My wife and I decided pet insurance was worth investigating when we adopted Muppy in 2013. We had several unplanned vet bills with previous pets requiring emergency surgery or because they were treated for chronic issues for many years. So when we adopted Boomer (the cat) that fall, we also purchased a policy for him. Nine years later, I believe it was a wise investment.
Health Insurance for Puppies
In the fall of 2020, I started talking about pet health insurance with students in my Puppy Headstart-ONLINE class. It follows the module where we discuss chewing and dogs consuming inappropriate and dangerous items. I show my students images from veterinarians of some of the scary things dogs have ingested. A partial list includes: coins, toys, spoons, forks, a fish hook, a segment of a fishing pole, batteries, socks, tennis balls, 4lbs of gravel, and even an 8-in kitchen knife! A veterinarian even told me about a dog that had swallowed a woman’s brassiere. Unfortunately, a dog consuming items like these is not unusual; just ask your veterinarian.
I discuss pet insurance with my puppy students because this is the time in a dog’s life when they put anything and everything in their mouths. However, I also bring it up before their puppy swallows something dangerous because if they try to purchase pet insurance after the fact, the future ingestion of inappropriate items will likely be excluded from coverage. Unlike human health insurance, pet insurance typically does not cover pre-existing conditions.
Items That Can Be Deadly to Dogs
In addition to worrying about swallowing hard goods, there are many other items a dog can consume that can be deadly. These include tobacco and marijuana-based products.
Products designed to help one quit smoking, such as patches and chewing gum, contain enough nicotine, even after discarding them, to be toxic to dogs. The same is true of vaping products containing nicotine or THC.
Then there are the things we might consume, which can also be deadly to our dogs. A partial list includes: marijuana edibles, grapes, raisins, chocolate, and anything containing the artificial sweetener Xylitol (birch alcohol). A partial list of products with Xylitol includes: sugar-free candy and gum, breath mints, toothpaste, children’s vitamins, ready-to-go pudding, and even some peanut butter brands.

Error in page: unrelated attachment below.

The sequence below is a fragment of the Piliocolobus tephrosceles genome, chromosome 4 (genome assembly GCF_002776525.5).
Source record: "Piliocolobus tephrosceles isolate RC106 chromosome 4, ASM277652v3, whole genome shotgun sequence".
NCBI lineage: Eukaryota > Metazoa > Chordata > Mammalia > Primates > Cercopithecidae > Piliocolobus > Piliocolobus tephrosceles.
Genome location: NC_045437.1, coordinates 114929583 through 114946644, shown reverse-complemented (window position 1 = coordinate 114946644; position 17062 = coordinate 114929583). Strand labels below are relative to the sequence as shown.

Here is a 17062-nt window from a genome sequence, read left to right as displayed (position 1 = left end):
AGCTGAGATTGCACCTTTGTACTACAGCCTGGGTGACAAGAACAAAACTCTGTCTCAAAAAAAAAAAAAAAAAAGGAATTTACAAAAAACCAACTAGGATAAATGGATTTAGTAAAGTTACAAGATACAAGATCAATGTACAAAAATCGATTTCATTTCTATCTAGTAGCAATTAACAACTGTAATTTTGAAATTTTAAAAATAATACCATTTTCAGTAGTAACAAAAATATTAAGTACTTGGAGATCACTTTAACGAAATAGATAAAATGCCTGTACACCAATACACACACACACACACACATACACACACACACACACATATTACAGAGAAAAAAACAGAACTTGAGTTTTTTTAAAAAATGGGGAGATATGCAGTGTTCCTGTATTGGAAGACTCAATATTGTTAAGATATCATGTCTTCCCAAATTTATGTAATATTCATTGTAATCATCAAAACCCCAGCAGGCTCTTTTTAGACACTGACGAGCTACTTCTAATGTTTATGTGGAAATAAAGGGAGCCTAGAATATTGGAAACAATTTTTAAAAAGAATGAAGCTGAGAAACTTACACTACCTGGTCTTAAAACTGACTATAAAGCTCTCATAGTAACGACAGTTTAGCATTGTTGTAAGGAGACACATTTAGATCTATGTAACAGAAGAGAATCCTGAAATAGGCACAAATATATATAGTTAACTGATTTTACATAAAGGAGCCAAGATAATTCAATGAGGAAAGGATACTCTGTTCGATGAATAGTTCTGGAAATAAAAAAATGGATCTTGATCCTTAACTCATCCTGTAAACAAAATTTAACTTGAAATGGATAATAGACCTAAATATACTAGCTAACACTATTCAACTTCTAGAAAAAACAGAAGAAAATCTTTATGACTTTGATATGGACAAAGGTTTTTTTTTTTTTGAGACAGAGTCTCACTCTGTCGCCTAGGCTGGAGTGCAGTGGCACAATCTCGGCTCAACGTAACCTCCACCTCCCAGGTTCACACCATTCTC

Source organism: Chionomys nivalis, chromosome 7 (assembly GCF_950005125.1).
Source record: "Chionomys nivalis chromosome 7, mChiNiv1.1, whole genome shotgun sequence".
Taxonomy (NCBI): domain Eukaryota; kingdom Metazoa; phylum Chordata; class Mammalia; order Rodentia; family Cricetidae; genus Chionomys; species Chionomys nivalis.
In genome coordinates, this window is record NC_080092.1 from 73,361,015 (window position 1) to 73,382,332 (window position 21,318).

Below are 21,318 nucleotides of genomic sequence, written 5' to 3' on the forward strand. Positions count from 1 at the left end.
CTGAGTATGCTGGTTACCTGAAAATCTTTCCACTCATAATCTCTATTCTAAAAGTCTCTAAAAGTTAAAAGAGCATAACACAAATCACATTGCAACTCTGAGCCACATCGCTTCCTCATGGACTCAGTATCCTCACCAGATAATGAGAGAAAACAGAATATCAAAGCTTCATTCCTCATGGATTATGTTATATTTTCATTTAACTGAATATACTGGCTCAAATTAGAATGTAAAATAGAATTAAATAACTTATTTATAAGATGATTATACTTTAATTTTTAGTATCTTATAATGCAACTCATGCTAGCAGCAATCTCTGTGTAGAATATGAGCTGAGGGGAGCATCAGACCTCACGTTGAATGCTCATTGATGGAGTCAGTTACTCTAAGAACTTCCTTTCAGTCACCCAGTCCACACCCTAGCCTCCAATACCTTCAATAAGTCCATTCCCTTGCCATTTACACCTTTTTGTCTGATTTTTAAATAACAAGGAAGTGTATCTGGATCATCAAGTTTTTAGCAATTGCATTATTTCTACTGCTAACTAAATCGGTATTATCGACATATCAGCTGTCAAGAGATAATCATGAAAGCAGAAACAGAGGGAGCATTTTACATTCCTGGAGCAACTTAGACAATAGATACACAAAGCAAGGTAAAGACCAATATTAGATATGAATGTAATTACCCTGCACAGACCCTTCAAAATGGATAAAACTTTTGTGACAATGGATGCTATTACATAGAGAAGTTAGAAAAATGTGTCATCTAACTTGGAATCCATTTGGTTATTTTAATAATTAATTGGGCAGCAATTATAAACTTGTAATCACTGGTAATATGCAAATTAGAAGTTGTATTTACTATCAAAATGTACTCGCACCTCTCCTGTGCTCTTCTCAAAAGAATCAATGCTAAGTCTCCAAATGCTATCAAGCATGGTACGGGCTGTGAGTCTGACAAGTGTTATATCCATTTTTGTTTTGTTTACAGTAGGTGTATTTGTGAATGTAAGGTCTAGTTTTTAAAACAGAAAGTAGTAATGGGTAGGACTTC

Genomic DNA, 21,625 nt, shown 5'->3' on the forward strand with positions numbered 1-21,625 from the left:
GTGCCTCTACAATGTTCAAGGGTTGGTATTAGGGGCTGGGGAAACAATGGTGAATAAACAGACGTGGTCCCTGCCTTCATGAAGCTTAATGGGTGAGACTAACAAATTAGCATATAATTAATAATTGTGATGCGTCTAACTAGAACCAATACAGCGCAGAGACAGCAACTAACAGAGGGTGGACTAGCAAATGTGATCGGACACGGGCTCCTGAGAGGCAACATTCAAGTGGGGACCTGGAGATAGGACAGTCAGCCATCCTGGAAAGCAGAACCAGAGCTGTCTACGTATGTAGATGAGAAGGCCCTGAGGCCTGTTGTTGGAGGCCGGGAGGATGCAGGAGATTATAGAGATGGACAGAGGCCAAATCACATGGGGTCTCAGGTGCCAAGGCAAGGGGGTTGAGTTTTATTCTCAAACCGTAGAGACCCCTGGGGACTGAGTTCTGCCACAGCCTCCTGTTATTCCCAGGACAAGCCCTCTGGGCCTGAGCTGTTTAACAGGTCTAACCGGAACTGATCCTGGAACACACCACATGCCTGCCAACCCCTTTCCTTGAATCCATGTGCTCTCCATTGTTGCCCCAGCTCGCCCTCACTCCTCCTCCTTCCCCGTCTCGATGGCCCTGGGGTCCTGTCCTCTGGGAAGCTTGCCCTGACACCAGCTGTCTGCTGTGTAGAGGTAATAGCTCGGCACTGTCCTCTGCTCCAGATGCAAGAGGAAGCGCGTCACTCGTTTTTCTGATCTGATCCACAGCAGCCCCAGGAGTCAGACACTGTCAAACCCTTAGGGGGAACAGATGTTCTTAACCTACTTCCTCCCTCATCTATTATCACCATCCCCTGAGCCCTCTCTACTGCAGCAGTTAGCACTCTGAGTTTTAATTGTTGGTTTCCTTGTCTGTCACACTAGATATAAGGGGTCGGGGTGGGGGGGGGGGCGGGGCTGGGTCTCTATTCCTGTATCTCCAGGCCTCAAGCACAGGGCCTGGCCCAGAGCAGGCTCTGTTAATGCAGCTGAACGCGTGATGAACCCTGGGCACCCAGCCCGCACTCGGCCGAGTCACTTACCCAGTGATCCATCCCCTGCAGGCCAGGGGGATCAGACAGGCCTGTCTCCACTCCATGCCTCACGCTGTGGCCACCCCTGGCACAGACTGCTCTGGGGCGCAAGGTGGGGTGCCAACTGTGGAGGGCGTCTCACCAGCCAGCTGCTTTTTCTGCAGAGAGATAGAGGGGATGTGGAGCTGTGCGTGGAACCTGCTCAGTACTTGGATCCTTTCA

I cannot emphasize enough that the probability of consuming dangerous things does not end after puppyhood or will happen only once. I know of a dog that recently ate a bag of chocolate chips resulting in a vet bill approaching $2000. I have a client whose dog swallowed a sock on six occasions, requiring surgery. I know two people who had dogs that got into gum containing Xylitol. One dog survived after a three-day stay in the doggie equivalent of an ICU. One dog died. One of those images I mentioned above was of a dog with 44 socks in his stomach.
So Why Pet Insurance?
Simply because any of the abovementioned incidents could result in a costly bill. Also, it is not just the ingestion of items that can cause an unplanned vet bill. Like us, dogs are subject to trauma, orthopedic issues, heat stroke, and tick-borne diseases.
Additionally, there are many chronic diseases to consider: skin disorders, ear infections, urinary blockages, seizures, behavior disorders, diabetes, renal disease, and cancer. Pet insurance can help with all these expenses if you have it in place before it occurs.
We decided to purchase pet insurance for Muppy because of a previous dog who had seizures for seven years of his life and another that had two immune system disorders. The treatment cost for both was significant. In addition, we purchased it for our cat Boomer because we had previous male cats who experienced a blocked urethra which can be deadly and is not inexpensive.
The policy we chose does not cover annual wellness exams, but we are covered in the case of the unexpected. I believe it has more than paid for itself in dollars and peace of mind.
About the Author
Don Hanson lives in Bangor, Maine, where he is the co-owner of the Green Acres Kennel Shop and the founder of ForceFreePets.com, an online educational resource for people with dogs and cats. He is a Professional Canine Behavior Consultant (PCBC-A) accredited by the Pet Professional Accreditation Board (PPAB) and a Bach Foundation Registered Animal Practitioner (BFRAP). Don is a member of the Pet Professional Guild (PPG), serving on the Board of Directors and Steering Committee and chairing the Advocacy Committee. He is also a founding director of Pet Advocacy International (PIAI). In addition, Don produces and co-hosts The Woof Meow Show podcast, available at http://bit.ly/WfMwPodcasts/, the Apple Podcast app, and Don’s blog.
The opinions in this post are those of Don Hanson.
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